Because of the pandemic, the journey to St. Petersburg from the Arctic turned into an unforgettable adventure for the Russian scientist. Alexey Niubom had to sail by ship, travel by train, bicycle and taxi ordered by the border guards.
32-year-old engineer Alexey Niubom is an employee of the Arctic and Antarctic Research Institute in St. Petersburg, one of the members of the research group at MOSAiC. It is an interdisciplinary drifting observatory for the study of the Arctic climate. There are about 500 scientists and additional personnel working there – they replace each other while working on board of the Polarstern research ship. The scientists are conducting experiments and collecting data on the weather, ice, oceans and ecosystems of the Central Arctic.
Alexey Niubom operated the seismic system for monitoring sea ice moving and assisted in other ice related projects. It was planned that the crew would stay on board until April. Then they would be picked up by a plane from the Norwegian archipelago of Spitsbergen. But in March, Norway suspended overseas travel due to the pandemic.
The cientists realized that they would not go ashore until mid-June. By that time, they had been at sea for almost five months.
“We walked without masks and gloves freely. We were the only ones in the world who could play football matches, though on ice”, The Atlantic writes.
At first, it looked as though Niubom’s crew would be able to head home by a Swedish icebreaker that was supposed to resupply Polarstern in June. Then Swedish travel restrictions came into effect and the ship canceled the voyage.
After several weeks of unsuccessful attempts to rent an icebreaker, MOSAiC coordinators came up with an alternative plan. The Polarstern was deliberately frozen into a glacier for research. The team decided to get it out of the ice and sail hundreds of miles south to meet a couple of German ships. And in early June, the ship would be able to reach the port in the German city of Bremerhaven. Then each scientist would have to think about how to get home, given that many flights were still prohibited.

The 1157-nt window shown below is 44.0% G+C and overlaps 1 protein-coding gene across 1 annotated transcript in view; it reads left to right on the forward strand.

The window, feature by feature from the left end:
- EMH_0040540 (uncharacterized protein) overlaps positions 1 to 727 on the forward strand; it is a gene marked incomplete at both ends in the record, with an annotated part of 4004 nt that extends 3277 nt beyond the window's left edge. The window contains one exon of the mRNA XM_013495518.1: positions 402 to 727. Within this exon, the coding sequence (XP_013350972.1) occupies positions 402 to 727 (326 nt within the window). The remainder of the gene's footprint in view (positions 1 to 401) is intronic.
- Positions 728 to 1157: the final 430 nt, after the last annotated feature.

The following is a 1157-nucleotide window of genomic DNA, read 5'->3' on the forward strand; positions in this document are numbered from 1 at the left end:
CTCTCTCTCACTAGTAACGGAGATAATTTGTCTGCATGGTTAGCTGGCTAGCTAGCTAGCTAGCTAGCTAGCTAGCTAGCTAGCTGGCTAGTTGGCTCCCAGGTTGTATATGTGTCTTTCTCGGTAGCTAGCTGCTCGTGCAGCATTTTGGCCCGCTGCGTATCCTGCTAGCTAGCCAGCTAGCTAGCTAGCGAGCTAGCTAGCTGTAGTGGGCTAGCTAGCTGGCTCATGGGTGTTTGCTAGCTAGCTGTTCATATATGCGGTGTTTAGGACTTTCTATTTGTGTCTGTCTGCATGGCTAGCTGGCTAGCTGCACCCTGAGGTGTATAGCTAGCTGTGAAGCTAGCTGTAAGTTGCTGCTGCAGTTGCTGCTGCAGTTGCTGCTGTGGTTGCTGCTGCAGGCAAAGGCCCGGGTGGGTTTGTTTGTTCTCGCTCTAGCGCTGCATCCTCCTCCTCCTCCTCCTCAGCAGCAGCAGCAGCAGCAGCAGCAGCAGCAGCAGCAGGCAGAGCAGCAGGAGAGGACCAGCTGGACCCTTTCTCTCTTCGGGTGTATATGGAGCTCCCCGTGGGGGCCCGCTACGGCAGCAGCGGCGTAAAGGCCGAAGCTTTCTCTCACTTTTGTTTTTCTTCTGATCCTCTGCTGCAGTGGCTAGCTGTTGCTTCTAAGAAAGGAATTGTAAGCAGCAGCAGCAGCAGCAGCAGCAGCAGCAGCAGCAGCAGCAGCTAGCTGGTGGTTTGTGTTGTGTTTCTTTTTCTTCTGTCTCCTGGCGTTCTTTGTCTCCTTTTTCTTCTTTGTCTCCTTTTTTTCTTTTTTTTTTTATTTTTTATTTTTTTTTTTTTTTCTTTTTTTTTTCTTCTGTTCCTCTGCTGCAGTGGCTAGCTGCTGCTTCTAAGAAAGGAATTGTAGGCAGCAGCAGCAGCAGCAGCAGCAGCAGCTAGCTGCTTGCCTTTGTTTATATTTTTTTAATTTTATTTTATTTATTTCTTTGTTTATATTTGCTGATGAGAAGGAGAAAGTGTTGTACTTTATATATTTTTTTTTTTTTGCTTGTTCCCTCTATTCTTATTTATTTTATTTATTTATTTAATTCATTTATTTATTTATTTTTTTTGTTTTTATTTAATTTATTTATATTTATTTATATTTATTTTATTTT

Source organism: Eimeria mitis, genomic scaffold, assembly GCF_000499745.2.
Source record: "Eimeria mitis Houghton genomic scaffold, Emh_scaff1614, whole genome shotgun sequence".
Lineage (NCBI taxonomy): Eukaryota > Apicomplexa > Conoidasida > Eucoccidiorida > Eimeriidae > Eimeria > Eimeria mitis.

Alexey arrived in Bremerhaven in early June, but there were no flights from Germany to Russia until the end of the month. MOSAiC coordinator Elena Shchertkova-Paulents tried to help him. She found flights from Germany to Finland. It was not far to St. Petersburg from there, but trains and buses did not cross the border because of the pandemic. However, it could be crossed by a private car.
The following plan was developed: the scientist was to fly to Helsinki, take a train to the Finnish border town of Imatra, and then ride a bicycle 16 kilometers to Russia.
Alexey and Elena found an inexpensive folding bike on eBay. After that, Alexey finally went home. The scientist’s luggage did not fit the tiny bicycle and fell on the road, Alexey had to fasten it again. In addition, the bike had broken front and rear lights. The scientist was driving in the dark through unfamiliar countryside, his phone was not connected to the Internet.
“I had to stop people on the street and ask how to get to Russia. It was getting dark, and I was afraid that I would be left in the forest with a broken bike without food and mosquitoes would eat me”, Alexey shared.
When the scientist arrived at the border, he was detained by a woman from the health department. In her opinion, Aleksey should not have taken a taxi home himself; the official insisted that someone had to pick him up personally.
Four hours later, the border police and the woman from the Ministry of Health surrendered. A taxi was ordered for Alexey, and at half past three in the morning he finally saw his family. According to The Atlantic, the polar explorer was especially happy that his two-year-old daughter recognized him.
The journalist asked if Nyubom would like to join a similar expedition again.
“No, what if a new virus will appear”, Aleksey joked. But he admitted that he was lucky to take part in that: “Few of us will ever set foot on the ice-covered ocean, live and work on it for months while the sun is creeping over the horizon and the world is awakening from the long polar night”.
Text: Angelica Stepanova, Photo: theatlantic.com